Can't figure out what the correct way to construct the following sentence is. Please help.

He is probably not as influenced by his views as you are


He is probably not as influenced as you are by his views.

Should 'as you are' be placed near to the first 'as' or at the end of the sentence.


  • The first sentence sounds much more natural to me (a native English speaker).
    – user8543
    Commented Sep 11, 2015 at 11:02
  • I second that @user8543
    – Maulik V
    Commented Sep 11, 2015 at 11:36
  • Whose views? We don't usually say someone is influenced by his own ideas! Commented Sep 12, 2015 at 10:04

2 Answers 2


The closer some constructs together in the sentence, the stronger semantic relationship between them. By the same token, the farther they are from each other in the sentence/statement, the weaker the connection.

When you move "by his views" away from "he" and still leave it close to "you" -- as in the second sentence -- it alludes that "by his views" modifies mostly "you are [influenced]", but not "he is influenced", thus suggesting that "he is influenced" by something else rather than by his views. But by what? It's unclear, and therefore confusing.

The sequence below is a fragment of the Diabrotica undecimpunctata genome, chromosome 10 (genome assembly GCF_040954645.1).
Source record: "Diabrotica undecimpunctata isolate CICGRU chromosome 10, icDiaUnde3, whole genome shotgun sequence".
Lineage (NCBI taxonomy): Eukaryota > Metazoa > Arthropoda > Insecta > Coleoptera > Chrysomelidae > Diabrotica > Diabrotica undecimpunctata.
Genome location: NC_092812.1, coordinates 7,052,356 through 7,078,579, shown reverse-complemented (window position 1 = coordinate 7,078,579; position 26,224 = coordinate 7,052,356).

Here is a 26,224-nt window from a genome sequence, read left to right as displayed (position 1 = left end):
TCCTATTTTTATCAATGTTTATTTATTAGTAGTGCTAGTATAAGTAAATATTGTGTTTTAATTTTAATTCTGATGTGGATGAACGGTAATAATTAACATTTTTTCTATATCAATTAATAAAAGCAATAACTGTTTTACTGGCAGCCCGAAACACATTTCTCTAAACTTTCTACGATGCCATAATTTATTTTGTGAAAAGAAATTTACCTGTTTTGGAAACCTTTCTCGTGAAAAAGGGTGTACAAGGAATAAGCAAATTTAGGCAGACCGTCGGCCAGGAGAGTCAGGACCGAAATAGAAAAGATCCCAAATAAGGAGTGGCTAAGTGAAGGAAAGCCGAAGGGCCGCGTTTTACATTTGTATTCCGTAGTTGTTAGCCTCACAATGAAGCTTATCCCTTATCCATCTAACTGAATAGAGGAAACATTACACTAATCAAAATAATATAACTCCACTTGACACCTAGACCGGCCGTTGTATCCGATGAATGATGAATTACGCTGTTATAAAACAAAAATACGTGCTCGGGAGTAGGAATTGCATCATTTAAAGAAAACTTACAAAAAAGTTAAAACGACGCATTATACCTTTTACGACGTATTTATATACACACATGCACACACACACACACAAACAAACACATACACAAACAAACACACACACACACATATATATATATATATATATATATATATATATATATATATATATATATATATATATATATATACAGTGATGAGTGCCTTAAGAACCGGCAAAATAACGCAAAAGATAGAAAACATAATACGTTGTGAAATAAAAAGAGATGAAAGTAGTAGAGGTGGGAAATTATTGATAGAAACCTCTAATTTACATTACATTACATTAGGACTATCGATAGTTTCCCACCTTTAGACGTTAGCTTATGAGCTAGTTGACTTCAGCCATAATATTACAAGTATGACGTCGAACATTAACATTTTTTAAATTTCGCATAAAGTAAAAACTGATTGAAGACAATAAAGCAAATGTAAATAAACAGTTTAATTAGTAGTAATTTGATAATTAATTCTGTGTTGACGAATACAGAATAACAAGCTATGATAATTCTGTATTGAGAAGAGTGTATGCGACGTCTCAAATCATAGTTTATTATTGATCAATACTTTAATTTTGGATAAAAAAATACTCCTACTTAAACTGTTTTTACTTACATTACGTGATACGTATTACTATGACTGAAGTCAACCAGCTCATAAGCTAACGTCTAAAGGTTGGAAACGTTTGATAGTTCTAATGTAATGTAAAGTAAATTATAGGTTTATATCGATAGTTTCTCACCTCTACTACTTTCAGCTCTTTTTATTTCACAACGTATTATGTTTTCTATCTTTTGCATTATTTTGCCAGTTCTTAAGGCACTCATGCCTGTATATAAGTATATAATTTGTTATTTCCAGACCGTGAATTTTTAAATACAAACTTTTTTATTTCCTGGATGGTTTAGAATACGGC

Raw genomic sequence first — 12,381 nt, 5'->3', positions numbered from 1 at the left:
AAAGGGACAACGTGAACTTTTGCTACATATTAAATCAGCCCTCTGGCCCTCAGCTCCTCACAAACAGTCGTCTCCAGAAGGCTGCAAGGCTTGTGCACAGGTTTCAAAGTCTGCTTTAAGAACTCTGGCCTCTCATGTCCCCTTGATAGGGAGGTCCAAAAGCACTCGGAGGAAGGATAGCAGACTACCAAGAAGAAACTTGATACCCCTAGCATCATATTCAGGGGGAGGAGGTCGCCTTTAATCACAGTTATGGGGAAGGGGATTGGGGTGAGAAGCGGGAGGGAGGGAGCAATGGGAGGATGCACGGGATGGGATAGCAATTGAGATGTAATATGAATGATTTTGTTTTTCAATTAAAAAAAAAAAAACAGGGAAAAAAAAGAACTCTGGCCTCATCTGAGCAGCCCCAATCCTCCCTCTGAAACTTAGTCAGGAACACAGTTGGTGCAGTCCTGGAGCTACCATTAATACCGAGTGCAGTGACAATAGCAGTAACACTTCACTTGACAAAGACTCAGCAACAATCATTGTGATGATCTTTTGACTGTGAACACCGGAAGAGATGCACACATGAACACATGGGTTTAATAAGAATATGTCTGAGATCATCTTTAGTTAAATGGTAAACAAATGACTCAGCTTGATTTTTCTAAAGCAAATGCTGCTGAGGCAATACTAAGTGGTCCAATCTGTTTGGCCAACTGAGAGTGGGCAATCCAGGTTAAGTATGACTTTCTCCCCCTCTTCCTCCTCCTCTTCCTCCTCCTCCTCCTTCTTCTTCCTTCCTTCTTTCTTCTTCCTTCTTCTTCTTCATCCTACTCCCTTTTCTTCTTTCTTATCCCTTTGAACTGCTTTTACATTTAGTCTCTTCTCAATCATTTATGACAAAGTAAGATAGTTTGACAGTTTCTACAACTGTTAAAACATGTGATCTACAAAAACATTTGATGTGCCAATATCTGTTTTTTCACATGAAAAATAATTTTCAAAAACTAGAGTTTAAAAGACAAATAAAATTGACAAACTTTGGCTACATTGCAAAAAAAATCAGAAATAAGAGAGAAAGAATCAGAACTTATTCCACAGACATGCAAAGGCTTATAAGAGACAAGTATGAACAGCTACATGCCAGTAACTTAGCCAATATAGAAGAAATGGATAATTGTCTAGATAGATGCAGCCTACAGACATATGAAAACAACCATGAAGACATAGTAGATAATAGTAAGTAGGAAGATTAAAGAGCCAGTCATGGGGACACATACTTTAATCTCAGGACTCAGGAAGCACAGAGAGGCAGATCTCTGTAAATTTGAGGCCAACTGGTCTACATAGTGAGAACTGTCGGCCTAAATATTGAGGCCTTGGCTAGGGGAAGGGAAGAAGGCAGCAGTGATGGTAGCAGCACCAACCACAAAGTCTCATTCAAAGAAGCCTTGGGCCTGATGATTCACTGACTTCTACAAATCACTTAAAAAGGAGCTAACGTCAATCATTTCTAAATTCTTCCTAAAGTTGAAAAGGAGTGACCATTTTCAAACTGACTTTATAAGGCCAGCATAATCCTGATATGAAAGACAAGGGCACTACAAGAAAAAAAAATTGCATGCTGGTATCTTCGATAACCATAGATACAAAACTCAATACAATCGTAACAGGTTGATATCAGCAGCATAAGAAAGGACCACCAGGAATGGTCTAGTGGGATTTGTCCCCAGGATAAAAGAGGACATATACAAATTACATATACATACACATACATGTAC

When you place "by his views" in the middle, as in your first sentence, it, being essentially equidistant to "he" and "you", applies in the mind of the listener/reader to both, which is what you intended, I think.

  • Perfect. Thanks so much for this detailed explanation.
    – axomna
    Commented Sep 11, 2015 at 12:07

I think that both sentences are almost equivalent in meaning, although there is some nuance there.

The first sentence places more emphasis on denying the influence of his views on him, since "as you are" is on the end. The second sentences places more emphasis on the comparison between the influence the views have on each person.

My only other question would be: Whose views are these? It might be more clear in the larger context of the piece you're writing, but from this sentence, I'm not sure if the views belong to the initial he in the sentence or someone else. And perhaps more philosophically, how can one not be influenced by his own views?

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